Catering to special needs

Catering to special needs
FAMILY: Muhd Farihim, 12, looking at the pictures in a book while his brother, 20, and mother Madam Rosilah, 47, look on.

Their youngest child suffers from an intellectual disability and attends Katong School, a school for children with special needs.

Muhd Farihim, 12, also suffers from skin allergies and has to visit the clinic once a week.

His medical bill of about $200 a month is a strain on Madam Rosilah, 47, and her 64-year-old husband. They both work as cleaners to support the family.

They have three other children aged between 17 and 27.

They moved into their three-room flat under the interim rental housing scheme three years ago after selling their four-room HDB flat in Yishun as they could no longer afford paying the $1,200 monthly utility bills and mortgage payments.

Despite having health problems of their own, both parents have to work to support the family, earning a combined income of $1,500 a month.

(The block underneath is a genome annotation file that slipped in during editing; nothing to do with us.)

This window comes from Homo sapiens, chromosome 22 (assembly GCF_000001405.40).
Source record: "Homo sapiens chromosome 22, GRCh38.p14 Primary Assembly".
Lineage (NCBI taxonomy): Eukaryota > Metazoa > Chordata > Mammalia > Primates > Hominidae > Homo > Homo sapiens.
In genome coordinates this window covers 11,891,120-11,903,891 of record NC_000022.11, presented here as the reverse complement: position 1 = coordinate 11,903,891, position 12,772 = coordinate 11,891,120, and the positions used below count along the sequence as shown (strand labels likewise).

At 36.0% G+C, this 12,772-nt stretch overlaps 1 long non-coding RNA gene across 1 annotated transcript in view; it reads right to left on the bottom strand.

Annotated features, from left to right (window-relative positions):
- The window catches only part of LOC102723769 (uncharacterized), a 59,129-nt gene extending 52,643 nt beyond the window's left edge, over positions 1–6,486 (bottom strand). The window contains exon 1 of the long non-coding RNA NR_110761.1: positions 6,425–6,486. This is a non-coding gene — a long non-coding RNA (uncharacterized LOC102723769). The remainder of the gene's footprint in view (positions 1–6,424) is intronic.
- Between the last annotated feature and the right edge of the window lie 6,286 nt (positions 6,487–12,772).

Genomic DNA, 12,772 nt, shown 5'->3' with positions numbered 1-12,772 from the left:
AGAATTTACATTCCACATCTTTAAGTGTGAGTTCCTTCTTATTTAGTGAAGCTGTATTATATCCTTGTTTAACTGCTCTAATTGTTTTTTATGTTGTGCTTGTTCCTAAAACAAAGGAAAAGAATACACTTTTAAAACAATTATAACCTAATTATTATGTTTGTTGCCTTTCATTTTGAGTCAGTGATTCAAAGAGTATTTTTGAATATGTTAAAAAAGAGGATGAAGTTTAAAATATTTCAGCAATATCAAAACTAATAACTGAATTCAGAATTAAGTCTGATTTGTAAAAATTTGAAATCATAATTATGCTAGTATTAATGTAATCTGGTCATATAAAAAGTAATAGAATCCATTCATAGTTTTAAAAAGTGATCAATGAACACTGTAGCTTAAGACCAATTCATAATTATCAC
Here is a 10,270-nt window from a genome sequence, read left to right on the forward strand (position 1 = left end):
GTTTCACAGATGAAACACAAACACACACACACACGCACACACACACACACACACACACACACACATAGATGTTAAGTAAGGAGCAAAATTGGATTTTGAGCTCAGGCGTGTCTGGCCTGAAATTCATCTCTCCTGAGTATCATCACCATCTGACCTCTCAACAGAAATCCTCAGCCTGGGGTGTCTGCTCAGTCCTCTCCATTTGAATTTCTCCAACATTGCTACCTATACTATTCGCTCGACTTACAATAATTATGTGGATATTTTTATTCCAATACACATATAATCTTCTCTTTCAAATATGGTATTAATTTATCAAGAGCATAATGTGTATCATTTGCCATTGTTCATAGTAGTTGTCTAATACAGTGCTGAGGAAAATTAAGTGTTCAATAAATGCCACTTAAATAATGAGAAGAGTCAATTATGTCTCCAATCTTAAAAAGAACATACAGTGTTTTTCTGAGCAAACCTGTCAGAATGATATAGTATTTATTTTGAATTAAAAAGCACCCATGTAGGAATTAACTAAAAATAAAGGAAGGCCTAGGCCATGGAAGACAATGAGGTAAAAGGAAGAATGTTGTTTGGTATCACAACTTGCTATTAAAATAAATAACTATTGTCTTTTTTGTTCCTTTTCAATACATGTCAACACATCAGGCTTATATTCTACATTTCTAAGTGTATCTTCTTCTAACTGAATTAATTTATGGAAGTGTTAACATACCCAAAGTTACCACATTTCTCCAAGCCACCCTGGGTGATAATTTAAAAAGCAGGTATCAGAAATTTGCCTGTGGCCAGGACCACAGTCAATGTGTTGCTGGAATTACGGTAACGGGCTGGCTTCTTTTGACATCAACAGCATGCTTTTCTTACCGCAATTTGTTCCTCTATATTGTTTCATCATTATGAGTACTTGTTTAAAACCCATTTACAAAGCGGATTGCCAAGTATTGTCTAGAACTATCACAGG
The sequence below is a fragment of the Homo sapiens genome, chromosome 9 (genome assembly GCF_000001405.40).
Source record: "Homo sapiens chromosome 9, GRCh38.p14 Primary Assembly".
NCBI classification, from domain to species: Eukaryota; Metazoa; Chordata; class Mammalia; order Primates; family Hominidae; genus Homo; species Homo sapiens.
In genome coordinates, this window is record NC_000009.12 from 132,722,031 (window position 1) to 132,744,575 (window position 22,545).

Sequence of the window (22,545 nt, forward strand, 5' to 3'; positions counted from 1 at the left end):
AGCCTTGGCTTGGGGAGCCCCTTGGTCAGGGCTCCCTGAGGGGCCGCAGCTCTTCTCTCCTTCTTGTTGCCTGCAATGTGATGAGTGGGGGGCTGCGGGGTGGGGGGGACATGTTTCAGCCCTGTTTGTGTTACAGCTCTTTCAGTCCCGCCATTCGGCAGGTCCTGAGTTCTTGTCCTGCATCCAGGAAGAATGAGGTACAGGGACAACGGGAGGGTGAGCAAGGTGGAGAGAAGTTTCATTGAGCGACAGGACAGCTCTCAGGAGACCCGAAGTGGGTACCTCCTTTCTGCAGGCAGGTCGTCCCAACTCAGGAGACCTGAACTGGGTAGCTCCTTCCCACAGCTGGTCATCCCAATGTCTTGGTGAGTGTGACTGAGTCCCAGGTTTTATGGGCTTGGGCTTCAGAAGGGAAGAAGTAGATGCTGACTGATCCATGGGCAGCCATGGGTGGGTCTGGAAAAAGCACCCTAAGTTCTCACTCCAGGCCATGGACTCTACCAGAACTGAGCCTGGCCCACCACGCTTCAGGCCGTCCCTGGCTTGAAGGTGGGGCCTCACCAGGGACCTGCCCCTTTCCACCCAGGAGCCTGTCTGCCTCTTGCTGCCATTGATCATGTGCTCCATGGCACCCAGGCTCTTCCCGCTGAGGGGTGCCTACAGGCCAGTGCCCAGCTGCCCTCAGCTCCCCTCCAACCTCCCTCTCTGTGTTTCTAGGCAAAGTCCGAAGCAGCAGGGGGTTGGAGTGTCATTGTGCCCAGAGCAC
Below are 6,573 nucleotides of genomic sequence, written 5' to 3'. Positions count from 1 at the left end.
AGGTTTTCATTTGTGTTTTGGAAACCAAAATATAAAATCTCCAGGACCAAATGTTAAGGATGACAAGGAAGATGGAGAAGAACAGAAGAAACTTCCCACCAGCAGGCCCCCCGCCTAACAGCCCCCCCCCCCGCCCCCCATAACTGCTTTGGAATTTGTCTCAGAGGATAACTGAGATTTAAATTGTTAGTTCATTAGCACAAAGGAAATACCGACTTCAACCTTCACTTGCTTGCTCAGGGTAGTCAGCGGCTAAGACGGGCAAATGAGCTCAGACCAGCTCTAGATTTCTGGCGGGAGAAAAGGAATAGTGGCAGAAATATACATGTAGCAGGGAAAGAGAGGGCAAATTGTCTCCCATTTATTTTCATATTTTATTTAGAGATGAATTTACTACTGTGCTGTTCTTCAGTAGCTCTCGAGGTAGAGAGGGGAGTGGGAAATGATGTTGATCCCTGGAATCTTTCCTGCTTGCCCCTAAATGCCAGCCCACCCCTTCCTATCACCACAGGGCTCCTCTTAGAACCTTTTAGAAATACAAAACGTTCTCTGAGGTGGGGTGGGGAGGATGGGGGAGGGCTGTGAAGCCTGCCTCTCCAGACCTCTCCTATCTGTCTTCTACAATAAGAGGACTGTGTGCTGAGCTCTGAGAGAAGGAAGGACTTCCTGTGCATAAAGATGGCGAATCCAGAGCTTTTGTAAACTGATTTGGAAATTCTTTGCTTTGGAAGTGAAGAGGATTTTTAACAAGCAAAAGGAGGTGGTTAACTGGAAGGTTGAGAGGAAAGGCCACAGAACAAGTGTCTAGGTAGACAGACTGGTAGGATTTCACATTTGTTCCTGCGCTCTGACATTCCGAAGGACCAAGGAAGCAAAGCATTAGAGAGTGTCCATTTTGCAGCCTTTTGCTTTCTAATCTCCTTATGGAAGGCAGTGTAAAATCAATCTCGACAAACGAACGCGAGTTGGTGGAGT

Their eldest daughter, 27, who studies at a tertiary institution, also works part-time at a learning centre to help out the family.

Said Madam Rosilah: "It's a difficult life, especially with a child who needs special attention.

"Before (he enrolled with the) Homework Cafe, he would hang out with his friends downstairs and cause trouble and learn vulgarities."

She said she could not supervise him all the time as she and her husband had to work. They could not afford a maid either.

So when social workers offered her son a place in student care programmes under Project 4650, they were relieved.

Said Madam Rosilah: "I feel much safer going to work with him being looked after."


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